Kim touts changes to nominations
At his New Year’s press conference Monday morning to announce his vision for April’s general election, Saenuri Party Chairman Kim Moo-sung stressed that he would continue his experiment to overhaul the conservative ruling party’s nomination system, calling it the “final chapter of political reform and a revolution in our political history.”
The new nomination process, he said, will stop the few powerful people and political factions from influencing candidate selection. “As a result, factionalism will end in Korean politics,” he said.
Aspiring lawmakers as well as candidates running for proportional seats will be selected through a “bottom-up” system, Kim added.
Under the party’s constitution and regulations, applicants seeking to become proportional representatives must undergo certain scrutiny, the chairman said.
A public “jury” will evaluate the candidates to make a fair and transparent selection, he continued.
Until now, the Saenuri leader has been strongly influential in selecting the candidates seeking to become proportional representatives.
Kim said the ruling party will not make a special attempt to recruit new political blood, as the new nomination system would guarantee opportunities for talented individuals.
“Many prominent new political faces already registered as Saenuri Party candidates,” Kim said. “Of the 986 preliminary candidates registered with the National Election Commission as of Sunday, 584 are seeking to run on Saenuri tickets.”
The Saenuri chairman also made clear that loyalists to President Park Geun-hye would not be treated as exceptions in the primaries and expressed displeasure for having been labeled as an adversary of her supporters.
“I was in charge of President Park’s campaign,” Kim said. “It’s wrong to say I am an opponent of her loyalists.”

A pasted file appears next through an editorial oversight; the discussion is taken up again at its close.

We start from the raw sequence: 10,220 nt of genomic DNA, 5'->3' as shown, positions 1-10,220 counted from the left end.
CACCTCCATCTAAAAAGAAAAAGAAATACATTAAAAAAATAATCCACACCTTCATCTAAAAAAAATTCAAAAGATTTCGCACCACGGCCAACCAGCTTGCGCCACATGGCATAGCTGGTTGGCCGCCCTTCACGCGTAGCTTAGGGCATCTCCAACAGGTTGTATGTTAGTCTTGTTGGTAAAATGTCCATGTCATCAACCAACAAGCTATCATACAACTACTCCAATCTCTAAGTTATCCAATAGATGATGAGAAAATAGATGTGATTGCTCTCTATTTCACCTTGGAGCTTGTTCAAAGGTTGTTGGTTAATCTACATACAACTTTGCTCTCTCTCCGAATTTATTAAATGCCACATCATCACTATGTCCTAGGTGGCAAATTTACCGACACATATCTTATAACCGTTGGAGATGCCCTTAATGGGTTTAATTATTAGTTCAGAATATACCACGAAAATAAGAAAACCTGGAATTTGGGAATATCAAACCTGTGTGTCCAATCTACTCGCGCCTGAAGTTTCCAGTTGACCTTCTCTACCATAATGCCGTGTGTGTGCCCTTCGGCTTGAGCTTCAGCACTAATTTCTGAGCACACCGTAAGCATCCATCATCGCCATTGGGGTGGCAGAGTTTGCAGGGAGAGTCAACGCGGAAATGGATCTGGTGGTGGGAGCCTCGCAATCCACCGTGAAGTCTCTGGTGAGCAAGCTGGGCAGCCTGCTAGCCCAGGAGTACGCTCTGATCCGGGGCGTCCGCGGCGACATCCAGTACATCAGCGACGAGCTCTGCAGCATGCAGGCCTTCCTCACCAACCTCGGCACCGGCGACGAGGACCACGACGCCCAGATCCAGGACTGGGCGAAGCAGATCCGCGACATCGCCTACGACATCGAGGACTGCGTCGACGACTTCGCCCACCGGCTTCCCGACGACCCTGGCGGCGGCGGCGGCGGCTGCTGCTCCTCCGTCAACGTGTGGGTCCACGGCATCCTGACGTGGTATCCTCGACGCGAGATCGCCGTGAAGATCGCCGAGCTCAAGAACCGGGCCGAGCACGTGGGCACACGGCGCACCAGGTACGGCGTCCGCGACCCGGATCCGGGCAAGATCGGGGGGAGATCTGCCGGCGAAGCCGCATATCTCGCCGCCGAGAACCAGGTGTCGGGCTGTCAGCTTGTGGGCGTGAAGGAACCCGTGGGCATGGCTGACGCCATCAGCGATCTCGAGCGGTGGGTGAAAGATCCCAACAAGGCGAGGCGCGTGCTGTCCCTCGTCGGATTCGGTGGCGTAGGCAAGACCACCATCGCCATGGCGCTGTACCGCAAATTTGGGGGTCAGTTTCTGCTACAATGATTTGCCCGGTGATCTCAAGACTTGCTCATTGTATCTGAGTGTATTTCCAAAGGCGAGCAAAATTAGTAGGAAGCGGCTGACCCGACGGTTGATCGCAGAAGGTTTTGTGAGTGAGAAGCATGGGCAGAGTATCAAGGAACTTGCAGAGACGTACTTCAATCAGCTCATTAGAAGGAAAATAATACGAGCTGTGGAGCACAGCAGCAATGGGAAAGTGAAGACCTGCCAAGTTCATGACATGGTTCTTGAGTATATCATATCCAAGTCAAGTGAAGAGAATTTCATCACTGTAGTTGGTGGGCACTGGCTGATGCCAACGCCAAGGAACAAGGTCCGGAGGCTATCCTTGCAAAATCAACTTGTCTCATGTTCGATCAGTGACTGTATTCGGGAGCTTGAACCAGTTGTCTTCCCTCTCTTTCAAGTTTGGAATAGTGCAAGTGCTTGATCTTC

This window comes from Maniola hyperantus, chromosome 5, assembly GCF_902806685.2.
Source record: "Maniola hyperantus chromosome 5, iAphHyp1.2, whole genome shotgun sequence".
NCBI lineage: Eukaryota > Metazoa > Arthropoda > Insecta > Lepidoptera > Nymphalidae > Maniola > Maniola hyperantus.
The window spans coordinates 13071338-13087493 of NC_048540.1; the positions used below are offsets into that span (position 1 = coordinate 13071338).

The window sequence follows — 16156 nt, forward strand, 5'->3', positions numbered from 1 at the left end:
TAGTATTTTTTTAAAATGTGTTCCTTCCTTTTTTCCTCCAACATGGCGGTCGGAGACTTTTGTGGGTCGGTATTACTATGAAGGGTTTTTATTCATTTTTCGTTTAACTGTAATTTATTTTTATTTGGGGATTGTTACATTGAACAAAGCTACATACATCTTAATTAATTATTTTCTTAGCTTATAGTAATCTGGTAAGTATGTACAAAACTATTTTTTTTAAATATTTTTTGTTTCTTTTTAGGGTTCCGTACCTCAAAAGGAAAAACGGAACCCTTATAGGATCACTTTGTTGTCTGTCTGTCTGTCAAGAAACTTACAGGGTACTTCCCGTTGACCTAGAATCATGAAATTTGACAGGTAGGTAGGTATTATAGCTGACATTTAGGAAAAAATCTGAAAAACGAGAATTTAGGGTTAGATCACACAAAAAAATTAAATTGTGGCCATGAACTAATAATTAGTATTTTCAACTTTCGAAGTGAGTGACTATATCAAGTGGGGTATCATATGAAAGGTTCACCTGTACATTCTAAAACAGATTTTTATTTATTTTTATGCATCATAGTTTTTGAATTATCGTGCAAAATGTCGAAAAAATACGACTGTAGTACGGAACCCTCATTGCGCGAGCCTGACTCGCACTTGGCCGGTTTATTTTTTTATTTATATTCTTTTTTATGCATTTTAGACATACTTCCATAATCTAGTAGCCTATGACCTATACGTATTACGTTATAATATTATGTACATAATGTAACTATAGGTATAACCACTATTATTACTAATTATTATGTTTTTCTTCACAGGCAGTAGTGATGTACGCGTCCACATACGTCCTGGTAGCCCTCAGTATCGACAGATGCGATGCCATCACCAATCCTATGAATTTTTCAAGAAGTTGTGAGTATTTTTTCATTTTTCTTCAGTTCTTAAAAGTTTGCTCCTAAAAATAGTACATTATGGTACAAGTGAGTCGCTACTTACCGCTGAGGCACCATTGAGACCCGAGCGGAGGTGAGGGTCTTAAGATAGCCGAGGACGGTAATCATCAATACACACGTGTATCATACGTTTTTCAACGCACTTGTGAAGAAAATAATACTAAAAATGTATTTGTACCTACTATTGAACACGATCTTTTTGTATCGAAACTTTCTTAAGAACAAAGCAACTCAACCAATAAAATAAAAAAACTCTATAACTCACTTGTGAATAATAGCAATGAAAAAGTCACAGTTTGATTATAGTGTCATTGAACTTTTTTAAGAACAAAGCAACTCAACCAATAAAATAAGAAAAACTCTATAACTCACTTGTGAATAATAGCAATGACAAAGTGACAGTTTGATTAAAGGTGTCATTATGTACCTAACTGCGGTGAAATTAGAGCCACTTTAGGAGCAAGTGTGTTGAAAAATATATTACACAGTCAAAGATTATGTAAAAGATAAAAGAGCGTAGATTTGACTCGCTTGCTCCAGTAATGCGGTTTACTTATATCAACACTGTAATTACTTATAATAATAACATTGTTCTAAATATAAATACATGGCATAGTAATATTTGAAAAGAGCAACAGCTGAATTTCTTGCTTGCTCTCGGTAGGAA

He also condemned the opposition parties’ attempt to hand out candidacies to prominent figures. “They are flowers in a vase,” Kim said. “But our candidates are alive, growing plants, who have roots in their regions.”
“Persuading someone with no political ambition and nominating them outside a democratic process is ultimately anti-democracy,” Kim said.
He declared that the party’s goal would be to win 180 seats - the minimum requirement to amend the way bills are processed under the National Assembly Act - criticized as the reason behind the current legislative standstill - adding that the Saenuri had no special election strategy. “Our strategy will be nominating candidates that the voters want through a 100-percent bottom-up nomination system,” he said.
The act engineers the need for compromise into the parliamentary process. A bill can only be put up for a parliamentary vote when three-fifths of lawmakers, or 180, consent to it. It also limits the majority party’s ability to railroad bills through the parliament.
The National Assembly Act as it stands, Kim continued, has paralyzed the legislature by requiring the opposition’s consensus for most bills.
“The Saenuri Party has drafted a revision, and we strongly demand that the National Assembly speaker introduce it for a vote,” he said.
BY SER MYO-JA [firstname.lastname@example.org]